Strikes me that you need to build something of a rapport with the model, good or bad. I’ve read about photographers in the 60’s who’d be almost confrontational to get the “angry young man” shot. Not sure I’m up to getting people to hate me on purpose (I do well enough with that by accident).
Certainly, when I look back on the shots I took of Christine, the better pictures are later in the session when I’d given up trying to act like I knew what I was doing and was just chatting with her and taking pictures.
Funnily enough, I noticed a similar effect when taking pictures of my mate. The more I tried to take“modelesque” pictures of him, the worse they became. Indeed one of his favourite shots was when we were goofing around and I was trying to explain what the lights were doing. I think my stress at trying to get things “just so” and look knowledgeable was translating into awkwardness and tension in the pictures.
Maybe for me, that’s the most valuable thing I got out of taking pictures of people recently. Have fun and enjoy the experience and it’ll translate into your pictures.
This was an experiment with light from a few weeks back. The objects were set on a table on top of and in front of a black cloth.the camera was tripod mounted and pre-focused then the lights were turned out. On a 30 second exposure in the dark, individual objects were lit for a few seconds with an old torch.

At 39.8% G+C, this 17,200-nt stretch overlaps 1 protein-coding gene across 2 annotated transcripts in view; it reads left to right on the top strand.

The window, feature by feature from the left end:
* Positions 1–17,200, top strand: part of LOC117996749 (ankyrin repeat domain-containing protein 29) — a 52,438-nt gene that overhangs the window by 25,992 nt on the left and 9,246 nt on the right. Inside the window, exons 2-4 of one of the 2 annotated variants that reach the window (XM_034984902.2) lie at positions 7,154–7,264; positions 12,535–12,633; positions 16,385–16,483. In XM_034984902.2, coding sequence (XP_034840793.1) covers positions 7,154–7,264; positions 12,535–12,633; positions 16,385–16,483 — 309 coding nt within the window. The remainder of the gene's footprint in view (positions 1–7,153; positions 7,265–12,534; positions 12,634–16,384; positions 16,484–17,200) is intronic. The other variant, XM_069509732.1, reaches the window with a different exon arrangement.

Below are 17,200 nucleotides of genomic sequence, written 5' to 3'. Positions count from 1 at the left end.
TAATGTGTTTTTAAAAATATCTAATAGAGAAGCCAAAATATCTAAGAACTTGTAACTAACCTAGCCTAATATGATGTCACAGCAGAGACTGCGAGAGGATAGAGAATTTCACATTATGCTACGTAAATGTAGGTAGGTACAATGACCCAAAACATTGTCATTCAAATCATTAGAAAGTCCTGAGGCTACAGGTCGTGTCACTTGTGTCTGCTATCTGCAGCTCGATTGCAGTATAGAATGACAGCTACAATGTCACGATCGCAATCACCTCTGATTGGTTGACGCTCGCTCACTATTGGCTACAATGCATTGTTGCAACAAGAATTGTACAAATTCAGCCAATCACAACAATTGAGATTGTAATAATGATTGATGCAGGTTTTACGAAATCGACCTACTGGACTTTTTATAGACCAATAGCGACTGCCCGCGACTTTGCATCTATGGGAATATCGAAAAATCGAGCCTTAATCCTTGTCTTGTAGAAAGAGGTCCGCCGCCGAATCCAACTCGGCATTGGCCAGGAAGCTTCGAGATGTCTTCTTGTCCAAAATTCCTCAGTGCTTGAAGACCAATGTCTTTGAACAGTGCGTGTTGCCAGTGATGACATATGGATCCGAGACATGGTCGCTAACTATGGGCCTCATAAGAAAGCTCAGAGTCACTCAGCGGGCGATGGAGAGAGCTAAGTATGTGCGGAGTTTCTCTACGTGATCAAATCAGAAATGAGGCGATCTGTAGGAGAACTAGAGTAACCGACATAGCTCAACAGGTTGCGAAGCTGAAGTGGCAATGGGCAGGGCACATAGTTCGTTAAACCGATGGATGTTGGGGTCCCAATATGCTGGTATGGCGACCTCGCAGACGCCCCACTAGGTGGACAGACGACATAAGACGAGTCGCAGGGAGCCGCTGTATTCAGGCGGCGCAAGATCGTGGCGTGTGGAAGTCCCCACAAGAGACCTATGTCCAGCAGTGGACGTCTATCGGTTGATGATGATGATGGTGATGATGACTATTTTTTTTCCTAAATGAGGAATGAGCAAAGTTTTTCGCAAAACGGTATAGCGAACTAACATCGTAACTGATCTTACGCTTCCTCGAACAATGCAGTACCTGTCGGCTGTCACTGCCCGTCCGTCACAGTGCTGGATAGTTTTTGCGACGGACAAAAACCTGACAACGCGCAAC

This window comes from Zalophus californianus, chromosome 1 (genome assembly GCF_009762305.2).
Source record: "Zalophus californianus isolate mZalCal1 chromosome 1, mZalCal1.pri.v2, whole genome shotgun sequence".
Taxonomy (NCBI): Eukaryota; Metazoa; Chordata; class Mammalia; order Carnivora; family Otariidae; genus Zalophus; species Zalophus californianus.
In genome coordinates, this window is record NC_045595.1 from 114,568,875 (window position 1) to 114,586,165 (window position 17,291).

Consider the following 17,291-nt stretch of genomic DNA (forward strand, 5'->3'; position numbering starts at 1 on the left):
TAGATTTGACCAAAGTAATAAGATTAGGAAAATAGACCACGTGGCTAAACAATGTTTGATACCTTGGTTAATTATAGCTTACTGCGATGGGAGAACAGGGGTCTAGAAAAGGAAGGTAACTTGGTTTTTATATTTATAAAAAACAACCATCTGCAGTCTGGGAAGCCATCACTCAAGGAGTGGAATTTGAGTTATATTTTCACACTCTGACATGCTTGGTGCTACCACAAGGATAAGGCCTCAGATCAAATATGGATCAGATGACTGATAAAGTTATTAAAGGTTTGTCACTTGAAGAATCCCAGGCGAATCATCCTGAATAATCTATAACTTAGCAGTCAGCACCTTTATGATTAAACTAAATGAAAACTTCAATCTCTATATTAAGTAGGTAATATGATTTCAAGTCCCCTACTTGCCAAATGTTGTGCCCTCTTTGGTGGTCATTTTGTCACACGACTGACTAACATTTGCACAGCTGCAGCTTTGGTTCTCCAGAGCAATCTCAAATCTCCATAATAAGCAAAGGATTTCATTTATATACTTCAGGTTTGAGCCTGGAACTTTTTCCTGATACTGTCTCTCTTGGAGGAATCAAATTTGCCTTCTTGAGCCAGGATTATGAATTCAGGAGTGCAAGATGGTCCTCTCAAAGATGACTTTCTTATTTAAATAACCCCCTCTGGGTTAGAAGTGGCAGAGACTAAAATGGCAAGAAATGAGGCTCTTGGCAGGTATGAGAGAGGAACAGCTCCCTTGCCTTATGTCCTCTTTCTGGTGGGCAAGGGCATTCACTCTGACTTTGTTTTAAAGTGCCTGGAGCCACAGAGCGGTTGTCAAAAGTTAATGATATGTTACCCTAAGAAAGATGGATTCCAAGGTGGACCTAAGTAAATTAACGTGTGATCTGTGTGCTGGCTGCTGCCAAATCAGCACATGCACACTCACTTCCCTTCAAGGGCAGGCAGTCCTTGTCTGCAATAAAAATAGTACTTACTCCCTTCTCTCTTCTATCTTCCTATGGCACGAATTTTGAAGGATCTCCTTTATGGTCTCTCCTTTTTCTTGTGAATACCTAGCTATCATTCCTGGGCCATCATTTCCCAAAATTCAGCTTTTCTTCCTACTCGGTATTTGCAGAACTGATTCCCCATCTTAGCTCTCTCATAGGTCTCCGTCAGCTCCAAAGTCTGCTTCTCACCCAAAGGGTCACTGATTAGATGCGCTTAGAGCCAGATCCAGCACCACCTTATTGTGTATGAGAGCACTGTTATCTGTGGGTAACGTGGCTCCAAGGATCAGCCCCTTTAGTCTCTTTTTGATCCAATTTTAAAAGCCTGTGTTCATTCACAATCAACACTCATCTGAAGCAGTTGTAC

Nice neat way to get interesting lighting.
Way back in February I mentioned that I’d had a look at Stock Photography. To be honest I’d quickly lost interest in it, and apart from adding a couple of pictures of the summer I hadn’t given it a huge deal of thought.
Yes, if you’re asking, I’ve sold some photos – probably making to the tune of $250 over the year. Hardly rocking my world…
However, gratification comes in many forms and I’ve grown to love showing people my photographs and getting feedback when people like them. I can even cope with the feedback I get when people don’t like them.
I got a new form of gratification today when surfing the local ferry operators site…
Yup. That’s my photo.
This picture has been on sale for a while from the stock sites, and it is quite popular compared to other images I’ve submitted.
But, that’s the first time I’ve ever seen a photograph of mine used on professional site or publication where someone has paid money to do it.
I know it’s a little thing, but it made me smile.
If you want to practice portrait photography, the only realistic option is to have someone model for you. Self portraits are fun, but you’ll always be a little out of sorts with the process.
I’ve lined up a few friends for the next few weeks, but the club had a session on Tuesday which was a great place to start.